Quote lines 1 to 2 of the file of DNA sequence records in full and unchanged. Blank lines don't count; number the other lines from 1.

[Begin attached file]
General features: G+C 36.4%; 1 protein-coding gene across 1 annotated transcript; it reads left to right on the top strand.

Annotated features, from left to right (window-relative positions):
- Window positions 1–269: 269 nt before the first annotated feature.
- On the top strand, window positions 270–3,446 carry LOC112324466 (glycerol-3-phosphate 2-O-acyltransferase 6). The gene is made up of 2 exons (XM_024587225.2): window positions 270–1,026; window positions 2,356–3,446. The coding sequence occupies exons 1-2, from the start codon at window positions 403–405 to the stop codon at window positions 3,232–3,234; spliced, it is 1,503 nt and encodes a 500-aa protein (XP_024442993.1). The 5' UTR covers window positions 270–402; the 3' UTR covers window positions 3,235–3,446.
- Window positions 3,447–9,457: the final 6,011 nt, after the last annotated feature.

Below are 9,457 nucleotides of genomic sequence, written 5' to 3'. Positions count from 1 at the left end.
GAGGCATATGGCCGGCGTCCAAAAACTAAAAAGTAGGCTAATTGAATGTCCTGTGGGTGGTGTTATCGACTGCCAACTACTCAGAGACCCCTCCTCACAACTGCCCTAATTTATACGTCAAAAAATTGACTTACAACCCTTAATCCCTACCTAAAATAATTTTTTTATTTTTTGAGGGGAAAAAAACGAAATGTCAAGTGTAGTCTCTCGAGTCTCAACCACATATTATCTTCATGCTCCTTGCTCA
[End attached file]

General features: G+C 36.4%; 1 protein-coding gene across 1 annotated transcript; it reads left to right on the top strand.

Annotated features, from left to right (window-relative positions):